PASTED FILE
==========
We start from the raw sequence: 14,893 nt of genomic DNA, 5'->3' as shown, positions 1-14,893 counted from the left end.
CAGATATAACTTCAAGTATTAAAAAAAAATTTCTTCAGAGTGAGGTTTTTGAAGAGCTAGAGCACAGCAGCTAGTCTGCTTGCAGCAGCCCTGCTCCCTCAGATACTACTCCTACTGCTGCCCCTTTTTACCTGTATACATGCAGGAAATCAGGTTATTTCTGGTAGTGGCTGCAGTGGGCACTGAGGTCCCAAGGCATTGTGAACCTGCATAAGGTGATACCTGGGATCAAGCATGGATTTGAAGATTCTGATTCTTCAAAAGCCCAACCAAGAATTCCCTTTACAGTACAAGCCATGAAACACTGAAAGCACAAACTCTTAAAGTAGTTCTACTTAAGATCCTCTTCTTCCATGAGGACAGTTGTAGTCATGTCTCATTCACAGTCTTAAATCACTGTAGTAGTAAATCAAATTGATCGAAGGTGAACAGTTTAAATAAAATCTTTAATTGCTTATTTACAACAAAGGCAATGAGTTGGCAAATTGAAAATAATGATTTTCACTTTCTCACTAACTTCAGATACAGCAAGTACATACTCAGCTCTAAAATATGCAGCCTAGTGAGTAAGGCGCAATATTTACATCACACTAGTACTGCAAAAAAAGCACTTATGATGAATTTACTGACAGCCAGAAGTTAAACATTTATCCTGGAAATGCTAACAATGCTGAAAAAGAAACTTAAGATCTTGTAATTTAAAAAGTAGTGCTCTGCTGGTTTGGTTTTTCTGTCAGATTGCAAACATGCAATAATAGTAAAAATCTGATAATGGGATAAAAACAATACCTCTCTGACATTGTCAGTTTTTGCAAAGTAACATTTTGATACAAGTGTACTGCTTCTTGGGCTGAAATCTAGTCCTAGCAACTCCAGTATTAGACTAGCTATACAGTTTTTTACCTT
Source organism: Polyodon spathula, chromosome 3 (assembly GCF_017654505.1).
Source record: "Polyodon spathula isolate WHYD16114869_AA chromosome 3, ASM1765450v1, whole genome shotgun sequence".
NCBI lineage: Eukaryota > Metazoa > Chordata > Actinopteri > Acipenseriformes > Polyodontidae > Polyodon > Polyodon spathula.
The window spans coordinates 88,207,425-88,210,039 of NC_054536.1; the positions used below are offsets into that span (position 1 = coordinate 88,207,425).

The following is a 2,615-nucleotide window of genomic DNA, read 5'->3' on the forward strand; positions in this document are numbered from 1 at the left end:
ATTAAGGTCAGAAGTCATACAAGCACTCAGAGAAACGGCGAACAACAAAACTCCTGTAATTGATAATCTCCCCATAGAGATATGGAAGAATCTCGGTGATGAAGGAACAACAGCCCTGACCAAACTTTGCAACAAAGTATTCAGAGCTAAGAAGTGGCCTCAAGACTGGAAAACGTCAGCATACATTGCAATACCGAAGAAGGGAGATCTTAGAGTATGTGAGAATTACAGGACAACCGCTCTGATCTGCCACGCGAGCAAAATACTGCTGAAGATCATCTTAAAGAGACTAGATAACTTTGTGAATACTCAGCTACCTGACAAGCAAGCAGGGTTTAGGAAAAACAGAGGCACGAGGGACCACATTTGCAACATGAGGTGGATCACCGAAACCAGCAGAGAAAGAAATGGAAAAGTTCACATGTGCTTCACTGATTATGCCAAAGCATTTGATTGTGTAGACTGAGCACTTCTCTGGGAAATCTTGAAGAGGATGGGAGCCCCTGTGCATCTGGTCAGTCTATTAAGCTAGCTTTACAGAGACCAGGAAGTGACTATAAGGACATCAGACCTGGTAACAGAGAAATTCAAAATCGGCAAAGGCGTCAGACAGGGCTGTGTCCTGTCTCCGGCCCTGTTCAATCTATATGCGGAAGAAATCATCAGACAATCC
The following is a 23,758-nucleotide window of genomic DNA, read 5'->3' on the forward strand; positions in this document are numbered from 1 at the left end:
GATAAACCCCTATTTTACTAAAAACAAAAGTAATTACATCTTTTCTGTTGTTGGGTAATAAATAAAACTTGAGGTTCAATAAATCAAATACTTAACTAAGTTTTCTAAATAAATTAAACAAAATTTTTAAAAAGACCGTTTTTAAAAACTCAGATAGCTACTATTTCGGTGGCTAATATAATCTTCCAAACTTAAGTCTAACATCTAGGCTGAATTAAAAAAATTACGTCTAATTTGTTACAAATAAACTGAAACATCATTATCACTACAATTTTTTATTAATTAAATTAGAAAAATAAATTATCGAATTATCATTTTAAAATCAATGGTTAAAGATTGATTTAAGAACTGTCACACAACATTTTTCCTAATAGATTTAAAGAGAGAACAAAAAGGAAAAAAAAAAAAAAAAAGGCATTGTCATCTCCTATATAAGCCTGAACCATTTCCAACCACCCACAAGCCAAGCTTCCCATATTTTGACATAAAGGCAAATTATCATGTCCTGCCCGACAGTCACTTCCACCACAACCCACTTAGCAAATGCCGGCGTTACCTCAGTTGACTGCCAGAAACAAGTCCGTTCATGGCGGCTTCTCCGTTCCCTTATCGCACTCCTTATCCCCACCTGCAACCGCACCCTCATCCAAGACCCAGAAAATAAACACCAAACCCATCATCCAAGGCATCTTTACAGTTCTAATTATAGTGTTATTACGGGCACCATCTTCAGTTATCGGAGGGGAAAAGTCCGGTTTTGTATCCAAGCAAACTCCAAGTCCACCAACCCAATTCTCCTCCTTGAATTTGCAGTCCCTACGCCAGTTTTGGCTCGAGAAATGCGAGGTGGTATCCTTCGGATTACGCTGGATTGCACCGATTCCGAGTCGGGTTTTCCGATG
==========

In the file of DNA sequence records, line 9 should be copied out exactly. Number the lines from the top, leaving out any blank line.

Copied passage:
The following is a 23,758-nucleotide window of genomic DNA, read 5'->3' on the forward strand; positions in this document are numbered from 1 at the left end: